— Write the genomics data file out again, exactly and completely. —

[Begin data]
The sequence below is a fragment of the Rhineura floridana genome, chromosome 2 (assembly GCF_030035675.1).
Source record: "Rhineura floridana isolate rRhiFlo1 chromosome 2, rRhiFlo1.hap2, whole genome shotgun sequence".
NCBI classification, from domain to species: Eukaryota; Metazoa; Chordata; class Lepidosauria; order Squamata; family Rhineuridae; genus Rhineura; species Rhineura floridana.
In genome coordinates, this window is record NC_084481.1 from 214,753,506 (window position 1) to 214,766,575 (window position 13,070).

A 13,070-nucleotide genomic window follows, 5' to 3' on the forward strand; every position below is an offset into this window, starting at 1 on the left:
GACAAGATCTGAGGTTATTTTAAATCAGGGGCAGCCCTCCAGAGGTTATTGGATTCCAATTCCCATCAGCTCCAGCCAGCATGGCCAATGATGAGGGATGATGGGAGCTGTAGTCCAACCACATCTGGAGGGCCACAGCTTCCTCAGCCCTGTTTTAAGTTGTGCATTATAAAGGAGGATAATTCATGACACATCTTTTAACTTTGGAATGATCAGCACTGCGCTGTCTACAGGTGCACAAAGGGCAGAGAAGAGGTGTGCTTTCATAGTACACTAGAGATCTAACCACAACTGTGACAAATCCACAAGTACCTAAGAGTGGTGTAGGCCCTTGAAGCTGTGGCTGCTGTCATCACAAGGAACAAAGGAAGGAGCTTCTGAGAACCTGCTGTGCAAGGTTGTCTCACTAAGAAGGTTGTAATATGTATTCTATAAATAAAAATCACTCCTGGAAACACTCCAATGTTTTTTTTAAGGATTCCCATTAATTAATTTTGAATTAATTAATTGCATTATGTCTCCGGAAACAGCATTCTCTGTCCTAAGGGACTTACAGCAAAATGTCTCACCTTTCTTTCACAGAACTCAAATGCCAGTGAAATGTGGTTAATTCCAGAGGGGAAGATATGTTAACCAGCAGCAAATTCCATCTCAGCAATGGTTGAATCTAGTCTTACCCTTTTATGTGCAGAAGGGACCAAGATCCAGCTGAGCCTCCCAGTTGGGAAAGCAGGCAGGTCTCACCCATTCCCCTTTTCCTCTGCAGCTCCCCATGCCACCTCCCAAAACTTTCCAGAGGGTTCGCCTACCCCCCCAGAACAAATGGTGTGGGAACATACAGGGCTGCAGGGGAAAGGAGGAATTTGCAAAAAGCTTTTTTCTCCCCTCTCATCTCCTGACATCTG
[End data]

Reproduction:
The sequence below is a fragment of the Rhineura floridana genome, chromosome 2 (assembly GCF_030035675.1).
Source record: "Rhineura floridana isolate rRhiFlo1 chromosome 2, rRhiFlo1.hap2, whole genome shotgun sequence".
NCBI classification, from domain to species: Eukaryota; Metazoa; Chordata; class Lepidosauria; order Squamata; family Rhineuridae; genus Rhineura; species Rhineura floridana.
In genome coordinates, this window is record NC_084481.1 from 214,753,506 (window position 1) to 214,766,575 (window position 13,070).

A 13,070-nucleotide genomic window follows, 5' to 3' on the forward strand; every position below is an offset into this window, starting at 1 on the left:
GACAAGATCTGAGGTTATTTTAAATCAGGGGCAGCCCTCCAGAGGTTATTGGATTCCAATTCCCATCAGCTCCAGCCAGCATGGCCAATGATGAGGGATGATGGGAGCTGTAGTCCAACCACATCTGGAGGGCCACAGCTTCCTCAGCCCTGTTTTAAGTTGTGCATTATAAAGGAGGATAATTCATGACACATCTTTTAACTTTGGAATGATCAGCACTGCGCTGTCTACAGGTGCACAAAGGGCAGAGAAGAGGTGTGCTTTCATAGTACACTAGAGATCTAACCACAACTGTGACAAATCCACAAGTACCTAAGAGTGGTGTAGGCCCTTGAAGCTGTGGCTGCTGTCATCACAAGGAACAAAGGAAGGAGCTTCTGAGAACCTGCTGTGCAAGGTTGTCTCACTAAGAAGGTTGTAATATGTATTCTATAAATAAAAATCACTCCTGGAAACACTCCAATGTTTTTTTTAAGGATTCCCATTAATTAATTTTGAATTAATTAATTGCATTATGTCTCCGGAAACAGCATTCTCTGTCCTAAGGGACTTACAGCAAAATGTCTCACCTTTCTTTCACAGAACTCAAATGCCAGTGAAATGTGGTTAATTCCAGAGGGGAAGATATGTTAACCAGCAGCAAATTCCATCTCAGCAATGGTTGAATCTAGTCTTACCCTTTTATGTGCAGAAGGGACCAAGATCCAGCTGAGCCTCCCAGTTGGGAAAGCAGGCAGGTCTCACCCATTCCCCTTTTCCTCTGCAGCTCCCCATGCCACCTCCCAAAACTTTCCAGAGGGTTCGCCTACCCCCCCAGAACAAATGGTGTGGGAACATACAGGGCTGCAGGGGAAAGGAGGAATTTGCAAAAAGCTTTTTTCTCCCCTCTCATCTCCTGACATCTG